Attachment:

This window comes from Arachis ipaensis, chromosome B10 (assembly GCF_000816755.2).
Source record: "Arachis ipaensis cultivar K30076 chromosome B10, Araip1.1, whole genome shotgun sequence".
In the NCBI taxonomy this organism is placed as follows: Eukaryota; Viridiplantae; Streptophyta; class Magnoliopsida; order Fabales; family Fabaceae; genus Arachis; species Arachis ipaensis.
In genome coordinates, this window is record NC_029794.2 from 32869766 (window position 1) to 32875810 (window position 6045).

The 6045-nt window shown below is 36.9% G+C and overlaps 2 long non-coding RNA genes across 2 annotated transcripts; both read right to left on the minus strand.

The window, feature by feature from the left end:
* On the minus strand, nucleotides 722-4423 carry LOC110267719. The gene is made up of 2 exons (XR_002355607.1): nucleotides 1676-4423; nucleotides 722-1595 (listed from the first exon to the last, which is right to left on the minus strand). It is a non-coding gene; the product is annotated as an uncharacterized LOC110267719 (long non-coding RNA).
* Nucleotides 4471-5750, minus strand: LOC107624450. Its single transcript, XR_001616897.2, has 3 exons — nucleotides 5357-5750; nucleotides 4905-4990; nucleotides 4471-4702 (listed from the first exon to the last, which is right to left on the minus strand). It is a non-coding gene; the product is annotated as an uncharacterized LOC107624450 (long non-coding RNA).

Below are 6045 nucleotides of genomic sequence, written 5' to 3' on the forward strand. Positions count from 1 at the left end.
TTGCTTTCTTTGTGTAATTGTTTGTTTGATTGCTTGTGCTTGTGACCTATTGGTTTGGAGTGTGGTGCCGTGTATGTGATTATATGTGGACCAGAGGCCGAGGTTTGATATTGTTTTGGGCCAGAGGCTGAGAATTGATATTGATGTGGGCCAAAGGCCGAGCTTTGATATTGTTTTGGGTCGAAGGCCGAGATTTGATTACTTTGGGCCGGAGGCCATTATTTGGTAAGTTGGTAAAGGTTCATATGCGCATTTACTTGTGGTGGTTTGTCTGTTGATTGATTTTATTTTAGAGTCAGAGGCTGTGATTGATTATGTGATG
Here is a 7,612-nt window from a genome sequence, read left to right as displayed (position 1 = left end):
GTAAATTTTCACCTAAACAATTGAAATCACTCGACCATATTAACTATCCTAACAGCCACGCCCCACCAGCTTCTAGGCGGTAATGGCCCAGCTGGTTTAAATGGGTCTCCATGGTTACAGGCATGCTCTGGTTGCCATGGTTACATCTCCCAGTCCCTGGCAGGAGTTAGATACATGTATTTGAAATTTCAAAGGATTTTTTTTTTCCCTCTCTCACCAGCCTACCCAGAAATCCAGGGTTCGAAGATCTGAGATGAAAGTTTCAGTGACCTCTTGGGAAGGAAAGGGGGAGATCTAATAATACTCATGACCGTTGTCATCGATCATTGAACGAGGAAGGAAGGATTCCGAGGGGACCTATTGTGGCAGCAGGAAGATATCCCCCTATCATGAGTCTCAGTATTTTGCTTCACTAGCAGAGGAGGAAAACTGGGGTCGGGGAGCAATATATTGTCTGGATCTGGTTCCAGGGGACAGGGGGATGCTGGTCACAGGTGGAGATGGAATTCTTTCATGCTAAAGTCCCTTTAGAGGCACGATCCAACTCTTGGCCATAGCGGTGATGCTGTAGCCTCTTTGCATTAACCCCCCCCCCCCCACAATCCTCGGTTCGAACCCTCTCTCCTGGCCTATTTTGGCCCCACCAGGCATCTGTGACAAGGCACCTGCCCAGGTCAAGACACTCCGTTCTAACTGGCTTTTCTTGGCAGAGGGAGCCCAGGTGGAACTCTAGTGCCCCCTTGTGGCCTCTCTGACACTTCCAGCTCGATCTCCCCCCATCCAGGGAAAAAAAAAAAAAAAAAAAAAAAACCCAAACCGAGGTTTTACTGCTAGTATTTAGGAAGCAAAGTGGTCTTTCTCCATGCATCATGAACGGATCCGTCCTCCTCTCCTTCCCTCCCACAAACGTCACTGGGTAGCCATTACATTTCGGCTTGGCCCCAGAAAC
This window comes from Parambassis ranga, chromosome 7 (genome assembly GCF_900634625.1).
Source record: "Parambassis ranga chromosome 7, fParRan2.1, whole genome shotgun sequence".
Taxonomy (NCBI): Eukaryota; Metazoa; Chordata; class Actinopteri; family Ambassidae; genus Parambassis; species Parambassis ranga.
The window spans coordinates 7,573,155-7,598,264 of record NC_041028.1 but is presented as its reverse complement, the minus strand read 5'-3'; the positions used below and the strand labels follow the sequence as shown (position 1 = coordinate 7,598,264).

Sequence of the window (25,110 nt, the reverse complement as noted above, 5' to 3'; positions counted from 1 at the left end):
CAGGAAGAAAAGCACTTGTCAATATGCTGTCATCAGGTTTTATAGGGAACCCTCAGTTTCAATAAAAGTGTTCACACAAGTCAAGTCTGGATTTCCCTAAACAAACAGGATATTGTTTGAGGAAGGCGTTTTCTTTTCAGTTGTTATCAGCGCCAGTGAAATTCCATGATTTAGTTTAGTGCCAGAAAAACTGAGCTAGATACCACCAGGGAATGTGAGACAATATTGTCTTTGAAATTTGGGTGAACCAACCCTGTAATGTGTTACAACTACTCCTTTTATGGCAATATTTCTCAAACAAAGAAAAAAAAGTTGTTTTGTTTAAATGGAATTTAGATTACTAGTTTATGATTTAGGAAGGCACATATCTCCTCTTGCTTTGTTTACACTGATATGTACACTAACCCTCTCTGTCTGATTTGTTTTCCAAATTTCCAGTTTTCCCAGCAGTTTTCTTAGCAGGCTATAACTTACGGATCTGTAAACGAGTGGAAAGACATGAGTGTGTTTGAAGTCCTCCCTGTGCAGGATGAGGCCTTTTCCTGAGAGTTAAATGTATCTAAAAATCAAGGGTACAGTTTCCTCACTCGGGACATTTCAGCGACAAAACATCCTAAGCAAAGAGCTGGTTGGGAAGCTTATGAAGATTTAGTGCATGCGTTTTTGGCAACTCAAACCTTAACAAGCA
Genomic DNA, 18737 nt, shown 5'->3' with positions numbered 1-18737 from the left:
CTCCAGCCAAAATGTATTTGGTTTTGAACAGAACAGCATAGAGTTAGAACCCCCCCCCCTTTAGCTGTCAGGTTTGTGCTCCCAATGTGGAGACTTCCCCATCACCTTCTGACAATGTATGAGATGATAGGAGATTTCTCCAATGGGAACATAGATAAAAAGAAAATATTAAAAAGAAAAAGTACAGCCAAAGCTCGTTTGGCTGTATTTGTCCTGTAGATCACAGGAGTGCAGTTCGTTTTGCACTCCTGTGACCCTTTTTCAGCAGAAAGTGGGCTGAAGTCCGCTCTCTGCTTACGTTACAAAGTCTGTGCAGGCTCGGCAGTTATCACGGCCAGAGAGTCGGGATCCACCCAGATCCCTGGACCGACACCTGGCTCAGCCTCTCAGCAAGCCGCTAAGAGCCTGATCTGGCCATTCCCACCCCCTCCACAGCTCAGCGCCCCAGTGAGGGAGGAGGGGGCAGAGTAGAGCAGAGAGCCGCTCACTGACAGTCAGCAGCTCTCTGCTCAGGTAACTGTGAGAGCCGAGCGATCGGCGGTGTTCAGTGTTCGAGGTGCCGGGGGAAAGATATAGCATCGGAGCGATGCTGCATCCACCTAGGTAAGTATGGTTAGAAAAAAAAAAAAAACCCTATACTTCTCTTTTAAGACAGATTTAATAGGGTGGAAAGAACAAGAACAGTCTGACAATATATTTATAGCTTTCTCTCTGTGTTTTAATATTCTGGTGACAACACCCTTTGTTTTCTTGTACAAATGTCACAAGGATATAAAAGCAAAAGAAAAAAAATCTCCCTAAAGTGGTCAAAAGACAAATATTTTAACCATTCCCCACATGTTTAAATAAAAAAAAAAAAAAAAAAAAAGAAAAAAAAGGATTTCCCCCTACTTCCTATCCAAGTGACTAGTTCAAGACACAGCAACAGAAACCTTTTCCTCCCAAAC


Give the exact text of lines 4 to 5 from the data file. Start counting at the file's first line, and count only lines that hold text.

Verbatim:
In genome coordinates, this window is record NC_029794.2 from 32869766 (window position 1) to 32875810 (window position 6045).

The 6045-nt window shown below is 36.9% G+C and overlaps 2 long non-coding RNA genes across 2 annotated transcripts; both read right to left on the minus strand.